Creating a better way to track groundwater contamination

Creating a better way to track groundwater contamination
Pete Ryan of Middlebury College, Julia Boyles of the Vermont Geological Survey, and Klepeis get a close-up view of a rock exposure in Clarendon Gorge. Credit: Jonathan Kim, Vermont Geological Survey

Keith Klepeis, Ph.D., professor of geology in the University of Vermont's Department of Geography and Geosciences, recently partnered with colleagues from the Vermont Geological Survey (part of the Department of Conservation), the State University of New York (SUNY) Plattsburgh, and Middlebury College to lead 30 hydrogeologists to see a PFAS groundwater-contamination site beneath Rutland Airport.

The trip was part of the National Groundwater Association Conference hosted in Burlington in September. "Vermont, like all states, is facing a major PFAS groundwater-contamination crisis," Klepeis says, "and we got the chance to highlight what we are doing about it."

PFAS stands for per- and polyfluoroalkyl substances, which are that are widely used and break down very slowly over time. PFAS chemicals are used in many kinds of consumer products, and exposure to them has been associated with such as increased risk of some cancers, thyroid disorders, and high cholesterol. Many PFAS, which can linger in the , are present at low levels in the environment, including drinking water, all over the world.

Through the UVM-Vermont Geological Survey partnership (which also includes Middlebury College, SUNY Plattsburgh, the Vermont Department of Environmental Conservation, the Vermont Department of Health, and the Vermont Department of Transportation), Klepeis and his colleagues are working up a model of the contaminated Rutland bedrock aquifer that shows how the chemicals move in the subsurface.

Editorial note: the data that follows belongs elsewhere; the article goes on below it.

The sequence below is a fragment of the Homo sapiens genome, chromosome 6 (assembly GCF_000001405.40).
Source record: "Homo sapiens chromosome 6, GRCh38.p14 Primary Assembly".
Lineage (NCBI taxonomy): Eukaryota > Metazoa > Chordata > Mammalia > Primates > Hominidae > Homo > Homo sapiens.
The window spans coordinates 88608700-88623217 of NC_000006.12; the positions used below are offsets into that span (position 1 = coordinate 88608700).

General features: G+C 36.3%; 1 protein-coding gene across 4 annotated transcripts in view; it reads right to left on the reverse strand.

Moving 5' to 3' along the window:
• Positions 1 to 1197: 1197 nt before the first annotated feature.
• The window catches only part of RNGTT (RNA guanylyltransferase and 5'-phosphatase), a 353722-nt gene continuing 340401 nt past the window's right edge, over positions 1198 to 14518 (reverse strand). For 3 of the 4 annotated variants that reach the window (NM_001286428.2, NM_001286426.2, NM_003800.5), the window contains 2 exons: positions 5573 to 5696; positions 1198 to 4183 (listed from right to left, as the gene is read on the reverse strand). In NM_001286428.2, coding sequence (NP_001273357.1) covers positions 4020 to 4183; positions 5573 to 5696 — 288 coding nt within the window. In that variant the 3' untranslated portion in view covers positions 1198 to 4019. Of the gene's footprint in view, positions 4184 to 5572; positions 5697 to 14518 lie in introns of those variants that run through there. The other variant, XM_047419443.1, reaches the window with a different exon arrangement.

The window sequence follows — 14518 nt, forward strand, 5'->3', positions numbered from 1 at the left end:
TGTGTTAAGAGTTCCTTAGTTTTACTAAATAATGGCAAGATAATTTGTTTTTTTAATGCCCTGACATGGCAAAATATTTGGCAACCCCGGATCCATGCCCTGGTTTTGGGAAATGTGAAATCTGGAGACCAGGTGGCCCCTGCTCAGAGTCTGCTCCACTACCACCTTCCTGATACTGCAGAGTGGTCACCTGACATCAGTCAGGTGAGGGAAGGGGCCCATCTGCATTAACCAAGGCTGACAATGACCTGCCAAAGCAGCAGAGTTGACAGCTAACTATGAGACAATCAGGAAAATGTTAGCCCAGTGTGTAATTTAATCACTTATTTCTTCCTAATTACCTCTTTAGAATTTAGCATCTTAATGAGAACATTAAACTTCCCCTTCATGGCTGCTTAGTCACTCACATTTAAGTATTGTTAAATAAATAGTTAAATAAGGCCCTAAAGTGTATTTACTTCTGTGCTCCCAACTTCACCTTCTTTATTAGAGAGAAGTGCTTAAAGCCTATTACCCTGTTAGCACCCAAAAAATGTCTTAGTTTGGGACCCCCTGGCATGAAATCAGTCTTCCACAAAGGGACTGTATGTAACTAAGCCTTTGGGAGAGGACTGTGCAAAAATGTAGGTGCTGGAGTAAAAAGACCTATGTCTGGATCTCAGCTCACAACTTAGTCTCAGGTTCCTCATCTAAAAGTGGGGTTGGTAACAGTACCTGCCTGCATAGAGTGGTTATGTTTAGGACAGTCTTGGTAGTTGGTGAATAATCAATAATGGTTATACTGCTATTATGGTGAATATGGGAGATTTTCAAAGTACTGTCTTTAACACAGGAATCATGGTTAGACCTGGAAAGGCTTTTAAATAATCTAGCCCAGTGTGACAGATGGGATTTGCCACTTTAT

According to Klepeis, a large percentage of Vermonters get their drinking water from bedrock aquifers such as the one below Rutland. "We can use what we learn from this study to mitigate future PFAS outbreaks in the state," he says.

Credit: University of Vermont

During 2020 and 2021, Klepeis and the other researchers led numerous field trips with students to Rutland's Regional Airport and the nearby Clarendon Gorge to collect geologic data. "Even though we know the PFAS contamination problem is sourced at the airport and there are no exposures of bedrock at the surface to look at," Klepeis says, "we can see the bedrock that hosts the subsurface aquifer in the gorge, which borders the airport on its southern edge. This gorge provides a profile of what the subsurface aquifer of the airport looks like and we can use that to figure out what is happening."

Klepeis says that one of the key points they learned through this research is that it is not enough to study just the groundwater itself. To get the full picture of how the chemicals move through the subsurface and create an accurate model, "you have to study everything the groundwater interacts with as well, including bedrock layers, soil, fracture networks, topography, surface water, etc.," he says.

The other key point they learned is that this range of research requires a diverse team of experts. The researchers in the partnership cover all these areas and use every tool available, including drone surveys, data analysis, and measurement of geological features. Klepeis adds, "Each tool and area of expertise reveals an important aspect of the problem that we integrate into a model."

The researchers wrote a paper describing the initial analysis of the contaminated bedrock aquifer, which they presented at the conference in September. They also have led many for professionals and non-specialists to the site.

Klepeis and the other researchers are hoping to use what they learned in Rutland to help them understand other contamination sites next year. "This problem isn't going away," Klepeis says, "so we have to learn how to track contaminated plumes in the subsurface and figure out how fast they migrate and in what directions to help us develop mitigation strategies. We can't prevent PFAS contamination with our models—only governments can do that—but we can understand what happens to it, where it goes in the subsurface, and how we can minimize the damage and help keep towns and homeowners as safe as possible."

Citation: Creating a better way to track groundwater contamination (2022, November 3) retrieved 4 February 2023 from
This document is subject to copyright. Apart from any fair dealing for the purpose of private study or research, no part may be reproduced without the written permission. The content is provided for information purposes only.

Explore further

Toxic 'forever chemicals' accumulate above the water table


Feedback to editors